These areas will continue to be monitored for fairness and openness as part of the Commission’s overall betting compliance programme, and the Commission has made it clear that it will take the particular characteristics of in-play betting into account in its wider work on integrity in sports (and other) betting and gambling related harm.
Particular comments in the position paper that will be of interest to operators include the following:
- the Commission does not consider it necessary to prevent some bettors from using technology to gain an advantage from computer software programs or faster connectivity speeds, provided it is made clear to all bettors that this is possible,
- although some studies have shown that placing a high number of bets can be an indication that a bettor may be at risk of harm from gambling, the Commission does not consider that someone who bets in-play is automatically at risk of harm from gambling,
- although ‘courtsiding’ (where a spectator at a live sporting event takes advantage of the delay between the live action and TV or data feeds to use or transmit information from that event for the purpose of gambling) may breach the entry terms and conditions of the event, the Commission does not consider that it constitutes an offence of cheating under section 42 of the 2005 Act. It should nevertheless be noted that information requirements in this respect are imposed by Information Provision Annex 3 of the Commission’s Remote Gambling and Software Technical Standards (“RTS”),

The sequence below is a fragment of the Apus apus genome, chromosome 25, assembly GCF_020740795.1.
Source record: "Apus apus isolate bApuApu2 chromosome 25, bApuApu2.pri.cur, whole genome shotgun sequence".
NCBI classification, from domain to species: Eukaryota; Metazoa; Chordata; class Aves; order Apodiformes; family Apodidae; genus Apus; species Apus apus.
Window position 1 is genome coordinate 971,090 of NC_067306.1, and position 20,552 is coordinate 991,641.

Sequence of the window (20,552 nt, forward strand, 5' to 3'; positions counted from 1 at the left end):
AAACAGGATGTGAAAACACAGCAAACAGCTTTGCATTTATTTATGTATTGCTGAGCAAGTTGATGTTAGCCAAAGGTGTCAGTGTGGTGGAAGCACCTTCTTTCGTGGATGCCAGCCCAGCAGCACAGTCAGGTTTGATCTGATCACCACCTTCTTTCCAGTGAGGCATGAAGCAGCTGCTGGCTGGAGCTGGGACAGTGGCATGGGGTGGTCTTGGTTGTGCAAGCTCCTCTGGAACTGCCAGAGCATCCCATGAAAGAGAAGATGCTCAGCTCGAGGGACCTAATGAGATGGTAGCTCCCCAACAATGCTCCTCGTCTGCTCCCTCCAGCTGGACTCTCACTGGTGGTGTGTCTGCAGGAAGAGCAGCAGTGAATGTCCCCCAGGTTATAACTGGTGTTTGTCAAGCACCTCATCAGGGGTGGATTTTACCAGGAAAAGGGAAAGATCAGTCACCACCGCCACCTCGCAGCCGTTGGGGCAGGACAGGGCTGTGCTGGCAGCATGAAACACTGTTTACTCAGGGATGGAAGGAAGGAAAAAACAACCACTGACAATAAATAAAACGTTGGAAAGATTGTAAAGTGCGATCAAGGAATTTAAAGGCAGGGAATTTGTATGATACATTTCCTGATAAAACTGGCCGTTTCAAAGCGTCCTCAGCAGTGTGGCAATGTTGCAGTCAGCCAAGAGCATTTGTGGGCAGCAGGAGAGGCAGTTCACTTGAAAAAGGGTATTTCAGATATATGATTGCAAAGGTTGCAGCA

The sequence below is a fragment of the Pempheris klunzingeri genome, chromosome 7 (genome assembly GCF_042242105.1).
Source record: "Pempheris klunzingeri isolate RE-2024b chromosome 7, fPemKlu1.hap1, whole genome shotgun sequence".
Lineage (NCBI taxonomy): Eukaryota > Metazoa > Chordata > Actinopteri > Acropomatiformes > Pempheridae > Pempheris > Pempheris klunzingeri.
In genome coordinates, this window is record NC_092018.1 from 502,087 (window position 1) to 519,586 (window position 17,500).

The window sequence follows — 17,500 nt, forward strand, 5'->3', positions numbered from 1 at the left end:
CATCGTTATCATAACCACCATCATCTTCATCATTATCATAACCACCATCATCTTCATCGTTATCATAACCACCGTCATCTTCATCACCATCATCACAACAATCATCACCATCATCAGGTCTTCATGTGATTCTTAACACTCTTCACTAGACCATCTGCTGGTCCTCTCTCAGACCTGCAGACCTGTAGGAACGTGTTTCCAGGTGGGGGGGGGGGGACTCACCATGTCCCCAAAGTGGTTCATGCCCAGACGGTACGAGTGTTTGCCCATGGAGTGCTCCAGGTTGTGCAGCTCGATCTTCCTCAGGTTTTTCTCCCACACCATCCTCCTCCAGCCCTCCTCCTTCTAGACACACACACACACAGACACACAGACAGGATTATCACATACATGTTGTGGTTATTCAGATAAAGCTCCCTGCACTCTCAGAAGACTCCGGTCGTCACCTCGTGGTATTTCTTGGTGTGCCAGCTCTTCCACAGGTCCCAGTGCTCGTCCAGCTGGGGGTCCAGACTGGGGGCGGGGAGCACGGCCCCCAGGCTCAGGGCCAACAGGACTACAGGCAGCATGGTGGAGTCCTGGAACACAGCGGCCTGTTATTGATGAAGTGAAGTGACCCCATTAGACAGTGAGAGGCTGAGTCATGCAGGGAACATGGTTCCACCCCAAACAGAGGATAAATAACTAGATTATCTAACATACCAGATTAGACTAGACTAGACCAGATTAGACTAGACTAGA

- the Commission does not believe it necessary or practical at this stage to set out standards for time delays in processing any bets, including in-play bets, and
- despite some countries (including Australia) prohibiting in-play betting online and other concerns about the effect of in-play on sports integrity (including those raised by the European Parliament), the Commission maintains its position that restricting or prohibiting the markets offered by licensed betting operators on sports integrity grounds is “not warranted at this time”. Such an approach is consistent with the finding in last year’s Asser Institute study that there is no correlation between in-play betting and instances of betting-related match-fixing that would justify a prohibition of this type of betting.
However, the above comments should not be regarded in isolation. The risks to the licensing objectives from in-play betting must at all times be appropriately managed by operators pursuant to their own specifically designed policies and procedures, the effectiveness of which should be regularly monitored and reviewed.
Another reason why betting operators should not be complacent is that the position paper makes the point that next month’s RTS review will focus on a number of particular information requirements that the Commission clearly considers warrant specific consultation, including in relation to the use of software aids (including bots) and how a bet request is handled in circumstances where a price change occurs before it is accepted. It will therefore be very important that the industry responds effectively to all such concerns as are raised when the RTS consultation has commenced.
David Clifton – Director – Clifton Davies Consultancy Limited